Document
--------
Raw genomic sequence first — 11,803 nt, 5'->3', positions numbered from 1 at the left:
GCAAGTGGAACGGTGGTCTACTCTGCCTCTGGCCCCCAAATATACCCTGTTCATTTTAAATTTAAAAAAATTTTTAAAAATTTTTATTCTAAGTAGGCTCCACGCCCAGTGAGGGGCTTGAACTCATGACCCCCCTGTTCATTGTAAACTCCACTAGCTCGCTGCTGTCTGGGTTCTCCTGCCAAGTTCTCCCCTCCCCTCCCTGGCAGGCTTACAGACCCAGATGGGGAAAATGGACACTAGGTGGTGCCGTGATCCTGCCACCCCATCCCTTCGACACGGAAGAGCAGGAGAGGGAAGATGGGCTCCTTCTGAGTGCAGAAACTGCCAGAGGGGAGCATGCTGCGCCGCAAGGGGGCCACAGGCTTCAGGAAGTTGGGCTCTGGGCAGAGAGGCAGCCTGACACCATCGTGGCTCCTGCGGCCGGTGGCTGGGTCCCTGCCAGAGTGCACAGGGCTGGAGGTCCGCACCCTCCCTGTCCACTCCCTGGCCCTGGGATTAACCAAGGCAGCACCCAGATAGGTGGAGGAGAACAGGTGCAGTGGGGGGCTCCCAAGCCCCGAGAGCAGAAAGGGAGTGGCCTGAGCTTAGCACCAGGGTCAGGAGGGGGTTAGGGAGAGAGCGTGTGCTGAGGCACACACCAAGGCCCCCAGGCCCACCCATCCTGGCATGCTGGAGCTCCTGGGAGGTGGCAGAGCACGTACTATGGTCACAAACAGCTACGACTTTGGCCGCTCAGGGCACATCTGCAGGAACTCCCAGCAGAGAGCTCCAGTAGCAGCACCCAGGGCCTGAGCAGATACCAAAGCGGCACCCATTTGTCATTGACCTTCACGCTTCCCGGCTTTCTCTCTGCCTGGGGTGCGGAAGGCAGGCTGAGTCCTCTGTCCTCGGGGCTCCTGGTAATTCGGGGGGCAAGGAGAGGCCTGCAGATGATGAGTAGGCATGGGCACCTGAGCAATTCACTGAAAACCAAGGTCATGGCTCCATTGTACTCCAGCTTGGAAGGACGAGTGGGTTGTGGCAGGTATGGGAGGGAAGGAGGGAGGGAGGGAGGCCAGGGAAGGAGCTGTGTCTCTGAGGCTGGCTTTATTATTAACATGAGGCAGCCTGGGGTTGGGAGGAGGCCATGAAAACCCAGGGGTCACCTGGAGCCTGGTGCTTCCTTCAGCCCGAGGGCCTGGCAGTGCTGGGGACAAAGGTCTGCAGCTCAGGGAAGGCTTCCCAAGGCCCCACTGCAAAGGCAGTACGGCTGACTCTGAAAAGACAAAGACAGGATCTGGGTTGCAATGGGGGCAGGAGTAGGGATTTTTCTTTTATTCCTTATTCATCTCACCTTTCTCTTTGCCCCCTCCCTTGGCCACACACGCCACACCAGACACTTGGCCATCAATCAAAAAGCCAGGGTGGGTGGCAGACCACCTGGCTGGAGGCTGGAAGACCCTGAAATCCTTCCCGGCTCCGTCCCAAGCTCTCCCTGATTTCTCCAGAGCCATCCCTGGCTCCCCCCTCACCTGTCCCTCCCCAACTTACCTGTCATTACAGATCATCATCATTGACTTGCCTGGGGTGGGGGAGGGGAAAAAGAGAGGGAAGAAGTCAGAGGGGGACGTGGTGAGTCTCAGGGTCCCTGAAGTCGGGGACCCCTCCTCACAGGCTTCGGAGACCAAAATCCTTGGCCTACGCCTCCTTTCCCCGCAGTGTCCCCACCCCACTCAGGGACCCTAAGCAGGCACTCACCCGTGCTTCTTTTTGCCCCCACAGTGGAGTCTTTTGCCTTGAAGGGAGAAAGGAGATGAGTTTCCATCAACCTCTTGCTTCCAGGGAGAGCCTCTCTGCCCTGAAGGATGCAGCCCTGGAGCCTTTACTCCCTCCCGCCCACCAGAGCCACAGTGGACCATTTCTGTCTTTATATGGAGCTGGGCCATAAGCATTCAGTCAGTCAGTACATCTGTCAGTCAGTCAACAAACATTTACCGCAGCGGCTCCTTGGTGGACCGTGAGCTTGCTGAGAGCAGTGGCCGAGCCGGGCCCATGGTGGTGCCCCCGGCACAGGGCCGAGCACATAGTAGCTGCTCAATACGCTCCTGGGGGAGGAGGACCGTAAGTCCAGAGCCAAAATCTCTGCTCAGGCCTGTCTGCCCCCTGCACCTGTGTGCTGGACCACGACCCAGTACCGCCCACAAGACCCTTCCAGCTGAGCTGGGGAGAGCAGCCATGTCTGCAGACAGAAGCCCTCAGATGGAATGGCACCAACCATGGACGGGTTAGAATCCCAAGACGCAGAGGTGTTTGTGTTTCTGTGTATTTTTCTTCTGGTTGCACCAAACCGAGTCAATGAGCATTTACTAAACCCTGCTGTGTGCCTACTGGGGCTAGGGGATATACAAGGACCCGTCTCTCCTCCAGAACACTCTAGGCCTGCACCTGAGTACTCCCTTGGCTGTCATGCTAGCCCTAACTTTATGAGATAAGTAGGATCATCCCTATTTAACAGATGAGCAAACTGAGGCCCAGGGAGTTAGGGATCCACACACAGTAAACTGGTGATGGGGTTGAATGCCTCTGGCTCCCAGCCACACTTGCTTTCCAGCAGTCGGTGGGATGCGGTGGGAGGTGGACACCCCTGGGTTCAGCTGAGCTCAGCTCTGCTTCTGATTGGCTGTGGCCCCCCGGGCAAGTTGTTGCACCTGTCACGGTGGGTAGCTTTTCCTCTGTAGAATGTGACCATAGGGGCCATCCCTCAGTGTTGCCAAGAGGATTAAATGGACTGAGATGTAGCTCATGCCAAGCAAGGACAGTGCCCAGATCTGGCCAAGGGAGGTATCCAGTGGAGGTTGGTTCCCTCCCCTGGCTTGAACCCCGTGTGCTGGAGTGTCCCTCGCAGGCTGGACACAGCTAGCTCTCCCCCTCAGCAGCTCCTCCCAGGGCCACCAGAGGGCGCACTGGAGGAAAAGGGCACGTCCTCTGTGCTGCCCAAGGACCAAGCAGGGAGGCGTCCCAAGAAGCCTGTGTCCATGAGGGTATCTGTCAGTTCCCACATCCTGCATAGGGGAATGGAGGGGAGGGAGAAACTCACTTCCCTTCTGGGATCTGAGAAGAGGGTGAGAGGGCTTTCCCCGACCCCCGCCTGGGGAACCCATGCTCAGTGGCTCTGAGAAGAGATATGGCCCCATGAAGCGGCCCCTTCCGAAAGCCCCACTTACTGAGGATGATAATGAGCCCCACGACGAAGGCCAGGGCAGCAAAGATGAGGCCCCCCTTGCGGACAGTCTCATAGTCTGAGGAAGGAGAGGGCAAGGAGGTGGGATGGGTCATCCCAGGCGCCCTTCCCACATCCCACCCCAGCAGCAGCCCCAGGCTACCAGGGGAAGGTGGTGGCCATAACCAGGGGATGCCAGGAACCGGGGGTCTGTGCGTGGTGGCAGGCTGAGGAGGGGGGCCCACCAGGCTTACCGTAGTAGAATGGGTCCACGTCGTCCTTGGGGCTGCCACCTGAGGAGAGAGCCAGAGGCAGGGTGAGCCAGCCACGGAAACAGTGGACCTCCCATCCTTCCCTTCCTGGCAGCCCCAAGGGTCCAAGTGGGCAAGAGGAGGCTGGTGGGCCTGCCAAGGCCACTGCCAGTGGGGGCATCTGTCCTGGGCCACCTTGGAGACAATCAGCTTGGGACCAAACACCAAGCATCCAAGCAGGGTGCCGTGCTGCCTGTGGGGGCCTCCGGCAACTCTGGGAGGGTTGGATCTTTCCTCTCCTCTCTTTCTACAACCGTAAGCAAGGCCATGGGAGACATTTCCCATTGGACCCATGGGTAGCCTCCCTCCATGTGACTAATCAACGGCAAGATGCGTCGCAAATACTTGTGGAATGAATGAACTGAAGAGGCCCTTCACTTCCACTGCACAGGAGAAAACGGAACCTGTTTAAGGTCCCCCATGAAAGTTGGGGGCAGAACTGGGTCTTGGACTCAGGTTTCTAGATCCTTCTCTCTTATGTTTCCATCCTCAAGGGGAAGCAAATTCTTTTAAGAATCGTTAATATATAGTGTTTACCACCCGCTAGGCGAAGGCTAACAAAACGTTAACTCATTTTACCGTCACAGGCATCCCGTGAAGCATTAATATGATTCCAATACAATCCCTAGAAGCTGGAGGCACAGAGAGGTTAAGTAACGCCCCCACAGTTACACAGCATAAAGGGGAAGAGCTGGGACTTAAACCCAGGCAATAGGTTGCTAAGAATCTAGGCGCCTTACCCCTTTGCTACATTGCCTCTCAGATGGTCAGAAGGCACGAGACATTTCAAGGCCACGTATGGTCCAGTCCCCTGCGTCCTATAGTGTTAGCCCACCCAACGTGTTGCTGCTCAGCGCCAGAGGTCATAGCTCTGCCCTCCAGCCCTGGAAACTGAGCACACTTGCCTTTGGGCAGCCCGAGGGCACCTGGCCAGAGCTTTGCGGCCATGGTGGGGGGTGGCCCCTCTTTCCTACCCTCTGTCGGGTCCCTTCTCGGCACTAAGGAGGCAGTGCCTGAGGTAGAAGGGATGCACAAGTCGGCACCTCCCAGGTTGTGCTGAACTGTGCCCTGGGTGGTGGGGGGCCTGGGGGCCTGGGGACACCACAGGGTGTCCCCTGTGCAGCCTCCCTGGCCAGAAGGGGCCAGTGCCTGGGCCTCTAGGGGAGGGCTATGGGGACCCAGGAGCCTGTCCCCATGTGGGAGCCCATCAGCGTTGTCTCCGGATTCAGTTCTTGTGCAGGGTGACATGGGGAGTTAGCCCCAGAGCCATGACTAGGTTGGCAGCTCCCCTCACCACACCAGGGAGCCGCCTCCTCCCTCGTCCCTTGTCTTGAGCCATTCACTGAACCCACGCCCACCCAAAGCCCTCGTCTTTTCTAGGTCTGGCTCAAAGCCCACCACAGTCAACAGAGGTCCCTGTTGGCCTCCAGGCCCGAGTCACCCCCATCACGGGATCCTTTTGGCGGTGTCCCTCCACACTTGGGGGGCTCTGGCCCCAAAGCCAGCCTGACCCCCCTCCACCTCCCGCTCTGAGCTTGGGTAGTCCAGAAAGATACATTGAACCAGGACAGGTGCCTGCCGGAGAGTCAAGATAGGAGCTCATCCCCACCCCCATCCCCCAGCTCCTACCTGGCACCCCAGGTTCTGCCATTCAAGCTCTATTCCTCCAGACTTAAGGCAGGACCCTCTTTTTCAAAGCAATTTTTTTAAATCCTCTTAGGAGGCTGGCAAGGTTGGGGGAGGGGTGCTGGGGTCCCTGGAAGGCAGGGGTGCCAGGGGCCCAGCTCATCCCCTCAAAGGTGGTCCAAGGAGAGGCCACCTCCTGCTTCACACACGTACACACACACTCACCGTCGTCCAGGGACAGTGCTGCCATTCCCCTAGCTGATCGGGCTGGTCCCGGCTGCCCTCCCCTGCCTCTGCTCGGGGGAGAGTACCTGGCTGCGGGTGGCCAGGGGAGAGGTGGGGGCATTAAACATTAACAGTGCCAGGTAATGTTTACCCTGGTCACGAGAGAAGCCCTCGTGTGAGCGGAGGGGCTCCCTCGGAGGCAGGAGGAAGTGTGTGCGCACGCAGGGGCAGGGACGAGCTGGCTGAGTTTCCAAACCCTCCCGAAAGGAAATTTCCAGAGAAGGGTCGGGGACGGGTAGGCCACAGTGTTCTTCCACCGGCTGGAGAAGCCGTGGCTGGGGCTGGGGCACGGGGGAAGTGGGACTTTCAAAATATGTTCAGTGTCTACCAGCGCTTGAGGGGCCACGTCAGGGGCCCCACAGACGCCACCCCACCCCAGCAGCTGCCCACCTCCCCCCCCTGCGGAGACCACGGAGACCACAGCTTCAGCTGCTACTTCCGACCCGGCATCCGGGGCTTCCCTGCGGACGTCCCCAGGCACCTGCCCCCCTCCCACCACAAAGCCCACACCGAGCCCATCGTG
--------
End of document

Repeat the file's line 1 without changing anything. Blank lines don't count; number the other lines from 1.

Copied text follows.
Raw genomic sequence first — 11,803 nt, 5'->3', positions numbered from 1 at the left: